The Washington Post

Why won’t Europe’s central bank save Europe?

With Italy’s debt crisis still smoldering, analysts are insisting that only the European Central Bank can quell the ongoing market panic over Europe’s troubled countries. “We think ECB needs to step up to the plate,” warned Barclay’s Capital. There’s just one teensy hurdle. In recent weeks, ECB officials have actually become less willing to embrace this savior role. “Clearly it is not the task of the central bank to intervene,” wrote board member Peter Praet on Thursday. So what gives? Can the ECB really stop the carnage? And if so, why won’t it?

New ECB President Mario Draghi (Geert Vanden Wijngaert/AP)

Fortunately, there is an entity with an unlimited supply of euros — the European Central Bank. All the ECB has to do, argues Paul De Grauwe, an economist at Belgium’s University of Leuven, is announce that it’s going to do everything in its power to intervene in the bond market and that it won’t stop until Italy’s borrowing costs settle back to manageable levels. (Right now, the ECB only engages in sporadic, temporary purchases, while harrumphing that it would prefer not to intervene at all.) In theory, that should calm the markets, giving Italy space to carry out longer-term reforms. So why doesn’t the ECB do this?

Those who oppose the idea that the ECB should act as a “lender of last resort” take several tacks. “One is purely emotional,” says De Grauwe. “We don’t want to do it. It’s bad. Period.” The ECB has always seen its job as preventing inflation from getting out of hand. Anything else simply goes against the bank’s culture (and, opponents complain, the euro’s founding treaty).

But there are also rational arguments against having the central bank intervene too heavily in the bond markets. Some officials worry that the ECB would spark greater inflation if it started buying up bonds en masse, injecting more and more euros into the economy. De Grauwe calls this fear “bogus,” citing Milton Friedman’s argument that the monetary base has plenty of room to expand during deep downturns.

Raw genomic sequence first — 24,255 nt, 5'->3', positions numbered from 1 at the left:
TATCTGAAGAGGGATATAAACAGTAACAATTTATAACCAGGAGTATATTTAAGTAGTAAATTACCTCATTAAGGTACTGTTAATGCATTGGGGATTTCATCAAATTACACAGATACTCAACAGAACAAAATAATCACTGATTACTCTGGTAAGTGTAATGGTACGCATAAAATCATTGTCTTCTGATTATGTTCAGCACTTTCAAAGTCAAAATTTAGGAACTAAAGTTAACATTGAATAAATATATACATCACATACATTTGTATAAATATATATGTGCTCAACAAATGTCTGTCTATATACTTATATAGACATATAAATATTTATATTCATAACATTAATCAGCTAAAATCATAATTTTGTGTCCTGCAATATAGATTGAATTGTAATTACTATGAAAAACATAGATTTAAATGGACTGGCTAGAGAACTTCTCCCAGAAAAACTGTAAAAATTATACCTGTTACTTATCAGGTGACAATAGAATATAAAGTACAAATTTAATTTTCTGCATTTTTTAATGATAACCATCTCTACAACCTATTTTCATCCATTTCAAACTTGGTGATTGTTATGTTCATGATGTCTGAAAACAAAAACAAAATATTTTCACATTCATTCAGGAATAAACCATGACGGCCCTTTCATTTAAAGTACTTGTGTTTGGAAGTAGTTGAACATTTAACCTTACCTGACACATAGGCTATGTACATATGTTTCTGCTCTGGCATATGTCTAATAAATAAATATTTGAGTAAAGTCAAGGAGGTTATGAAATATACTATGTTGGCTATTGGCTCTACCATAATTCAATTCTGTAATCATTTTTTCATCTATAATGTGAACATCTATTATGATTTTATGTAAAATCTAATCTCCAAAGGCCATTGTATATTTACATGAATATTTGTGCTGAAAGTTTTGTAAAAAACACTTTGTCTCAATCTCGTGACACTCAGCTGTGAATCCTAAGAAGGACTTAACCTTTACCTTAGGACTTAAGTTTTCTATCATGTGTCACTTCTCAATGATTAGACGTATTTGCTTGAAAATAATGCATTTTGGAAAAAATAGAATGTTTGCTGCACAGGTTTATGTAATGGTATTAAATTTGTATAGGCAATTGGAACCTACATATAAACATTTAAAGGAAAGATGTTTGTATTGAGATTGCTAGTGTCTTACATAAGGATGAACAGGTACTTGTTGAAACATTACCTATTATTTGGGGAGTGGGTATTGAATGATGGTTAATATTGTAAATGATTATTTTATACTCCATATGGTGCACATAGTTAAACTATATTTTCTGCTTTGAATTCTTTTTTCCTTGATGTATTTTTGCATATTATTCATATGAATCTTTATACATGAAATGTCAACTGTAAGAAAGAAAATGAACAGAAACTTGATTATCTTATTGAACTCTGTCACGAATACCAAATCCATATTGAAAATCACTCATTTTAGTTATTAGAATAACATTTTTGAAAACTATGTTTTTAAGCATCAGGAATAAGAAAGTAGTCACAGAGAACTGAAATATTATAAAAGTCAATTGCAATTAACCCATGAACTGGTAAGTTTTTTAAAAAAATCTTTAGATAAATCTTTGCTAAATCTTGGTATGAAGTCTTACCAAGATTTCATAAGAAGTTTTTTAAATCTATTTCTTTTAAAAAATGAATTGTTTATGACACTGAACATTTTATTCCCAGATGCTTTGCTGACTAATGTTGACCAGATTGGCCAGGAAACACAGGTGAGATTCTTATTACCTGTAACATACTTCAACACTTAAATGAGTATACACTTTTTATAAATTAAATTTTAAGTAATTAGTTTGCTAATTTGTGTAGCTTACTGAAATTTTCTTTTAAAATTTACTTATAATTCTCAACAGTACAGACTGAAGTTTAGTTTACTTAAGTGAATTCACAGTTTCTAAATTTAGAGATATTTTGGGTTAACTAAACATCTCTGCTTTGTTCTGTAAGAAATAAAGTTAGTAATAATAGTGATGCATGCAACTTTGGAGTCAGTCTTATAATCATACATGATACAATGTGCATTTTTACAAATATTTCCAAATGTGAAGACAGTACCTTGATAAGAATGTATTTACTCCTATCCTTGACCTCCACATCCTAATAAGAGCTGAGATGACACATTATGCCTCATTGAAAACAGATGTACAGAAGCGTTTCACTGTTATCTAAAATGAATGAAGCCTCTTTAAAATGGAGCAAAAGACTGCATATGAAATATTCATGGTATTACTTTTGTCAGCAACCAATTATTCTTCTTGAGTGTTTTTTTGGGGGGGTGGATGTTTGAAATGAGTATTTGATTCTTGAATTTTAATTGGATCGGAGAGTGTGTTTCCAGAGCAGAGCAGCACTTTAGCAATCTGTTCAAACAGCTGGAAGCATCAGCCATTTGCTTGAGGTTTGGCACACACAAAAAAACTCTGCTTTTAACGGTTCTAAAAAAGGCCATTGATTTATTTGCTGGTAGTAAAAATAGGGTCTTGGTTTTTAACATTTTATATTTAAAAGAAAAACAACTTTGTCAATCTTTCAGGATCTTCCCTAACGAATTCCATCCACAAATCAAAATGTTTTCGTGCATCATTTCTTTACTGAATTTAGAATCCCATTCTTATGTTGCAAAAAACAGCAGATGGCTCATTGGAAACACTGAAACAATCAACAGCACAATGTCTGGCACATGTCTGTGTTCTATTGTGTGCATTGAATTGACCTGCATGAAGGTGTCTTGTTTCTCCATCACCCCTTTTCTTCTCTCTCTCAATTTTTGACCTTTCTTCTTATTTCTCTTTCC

There’s also the moral hazard argument — by bailing out a country like Italy, the ECB is providing European governments with incentives to take on too much debt. Maybe so. But the exact same thing occurs when central banks act as the lender of last resort in the banking sector, and yet most people — well, save for Ron Paul — still agree that this is an appropriate role for a central bank to play. (See this article for more detailed arguments for and against ECB intervention.)

Right now, says De Grauwe, European Central Bank officials are overly obsessed with moral hazard — to the extent that they’re trying to influence the behavior of countries like Italy. “They started buying Italian bonds; then Italy didn’t do what the ECB wanted, so they stopped,” he says. “They’re trying to put the screws on. But that’s not what a central bank should do. A central bank’s role is provide liquidity and maintain financial stability.” Questions about how to reform Italy’s government — or whether the prime minister should resign — should be left to Europe’s political institutions.

Even so, there’s little indication that the ECB is prepared to ramp up the printing presses. “To ask the ECB to become the lender of last resort to governments, it would mean that the ECB would immediately lose its independence,” said executive board member Jurgen Stark. One theory is that opponents of intervention — especially the Germans, who see a bailout as a wealth transfer to “irresponsible” states — are trying to extract as many concessions as possible out of Italy et. al. before the rescue mission begins. That’s the optimistic take. The gloomy view, offered by Tyler Cowen, is that ECB officials simply don’t believe they have the tools to salvage the situation — and so it’s not worth trying. An even scarier thought.


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